The news that oiling the jammed Brexit negotiations with the European Union could cost the UK nearly £60bn has presented the government with a fresh reason to reconsider walking away from the negotiating table.
When one sees talk of a no-deal situation in the media, however, it is rarely discussed in a positive light; one is more likely to see terms such as ‘crisis’, ‘catastrophe’ and ‘utter desolation’.
Many of the negative forecasts of a no-deal come from firms within the UK car industry, whose direct employment of 170,000 people give its warnings considerable weight. The British automotive industry therefore makes a good case study when considering the impact that a no-deal would have on the UK.
The first thing to consider is whether these predictions are coming from reliable sources.
Proposals to move factories out of the UK, as Ford has suggested it might do, are not new. Indeed we heard this rhetoric fifteen years ago when in 2002 the car industry was similarly threatening to move to the Continent if the UK didn’t join the euro.
But the UK kept the pound and the continued foreign direct investment (FDI) it received from some of the world’s largest automotive companies saw it experience a boom in car manufacturing. Between 2008 and 2016 Britain’s annual output of cars rose from £36.7bn to £54.8bn – a near-50% increase
When it comes to current concerns about a no-deal scenario, many are in fact short-term teething problems.
For example, Honda, which employs a ‘just in time’ manufacturing system that involves holding only an hour’s worth of parts, fears that increased customs waiting times would disrupt the process. However, it is already looking into solutions, such as warehouses to build up larger supplies.
The biggest long-term impact that a no-deal would have on British-based car makers would be the 10% tariff the EU would impose on UK-made cars imported into the bloc.
The tariff would present firms using Britain as a manufacturing hub with the stark choice of fewer sales on the Continent, or, if they were to drop their prices to counter the tariff’s impact, reduced profits. It is easy to see why such a development would tempt firms to shift their operations across the Channel.
But the UK government could implement a range of policies to negate the impact to these companies.
It has been predicted that one of the government’s first moves in a no-deal scenario would be to commit itself to a reduced corporation tax rate of 10%.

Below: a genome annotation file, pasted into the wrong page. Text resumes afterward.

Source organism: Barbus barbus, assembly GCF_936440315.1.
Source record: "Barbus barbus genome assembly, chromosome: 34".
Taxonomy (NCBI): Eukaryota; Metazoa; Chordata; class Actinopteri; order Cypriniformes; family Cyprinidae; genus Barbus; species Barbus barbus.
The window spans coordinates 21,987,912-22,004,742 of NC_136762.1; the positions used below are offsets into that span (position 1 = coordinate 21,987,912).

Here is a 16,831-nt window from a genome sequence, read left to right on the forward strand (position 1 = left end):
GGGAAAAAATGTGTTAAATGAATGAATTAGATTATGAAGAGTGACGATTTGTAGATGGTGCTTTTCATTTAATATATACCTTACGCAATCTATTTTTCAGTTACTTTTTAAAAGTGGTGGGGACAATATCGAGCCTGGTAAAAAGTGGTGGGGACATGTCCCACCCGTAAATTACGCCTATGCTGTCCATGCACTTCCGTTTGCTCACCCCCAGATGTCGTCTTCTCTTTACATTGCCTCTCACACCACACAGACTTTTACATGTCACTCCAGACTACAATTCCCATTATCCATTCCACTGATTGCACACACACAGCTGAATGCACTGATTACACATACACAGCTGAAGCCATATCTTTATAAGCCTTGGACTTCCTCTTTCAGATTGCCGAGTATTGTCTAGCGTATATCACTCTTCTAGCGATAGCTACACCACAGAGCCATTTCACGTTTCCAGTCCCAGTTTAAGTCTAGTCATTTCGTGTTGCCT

The UK already has the lowest corporation tax of any G20 state and lowering it from 21% to its present rate of 19% has been associated with a 13% rise in corporation tax revenues. Dropping the corporation tax rate to 10% would not only help to cancel out the newly imposed tariffs for existing firms in the Britain but it would also make the country a far more attractive location for further FDI.
In such a situation it may in fact be EU countries like Germany that suffered, not the UK.
The trade association The Society of Motor Manufacturers and Traders has this month warned that the average price of a German car in the UK would rise by £1,500 if a 10% tariff were to be imposed. Unlike the UK though, Germany would be constrained in its ability to drop corporate tax rates. A weakened Merkel, reliant on a Left-wing coalition, would be in no place to pursue corporate tax cuts. In consequence, Germany would most likely see a decline in sales to Britain, a country that buys one fifth of its cars.
The UK, however, would have the ability to forge new bilateral trade deals with countries outside the Union, which would result in increased car exports to non-EU markets as well as reduced car prices for UK consumers. This is especially important at a time when the EU’s share of the world economy is in a position of seemingly terminal decline.
Furthermore, the British government would have an enormous war chest of cash it could use to provide subsidies to firms that were struggling during the transition. This would come from the £13bn it would save annually in membership fees, as well as the €55bn it wouldn’t have to pay in a divorce bill.
Finally, contrary to the majority of reporting, the UK would actually win in a tariff war with the EU. A recent report by the Institute of Economic Affairs shows that a tax on the £260bn the UK spends on EU imports would raise an extra £13bn annually, whilst a 5% levy on its £162bn worth of exports to the EU would only cost £8bn.
It is therefore possible, by looking at one of the UK’s most important industries, to see that a no-deal situation could, rather than be the catastrophe that many car companies have prophesised, actually benefit both Britain’s producers and its consumers.
DISCLAIMER: The views set out in this intern blog are those of the individual author(s) only and should not be taken to represent a corporate view of the Centre for Policy Studies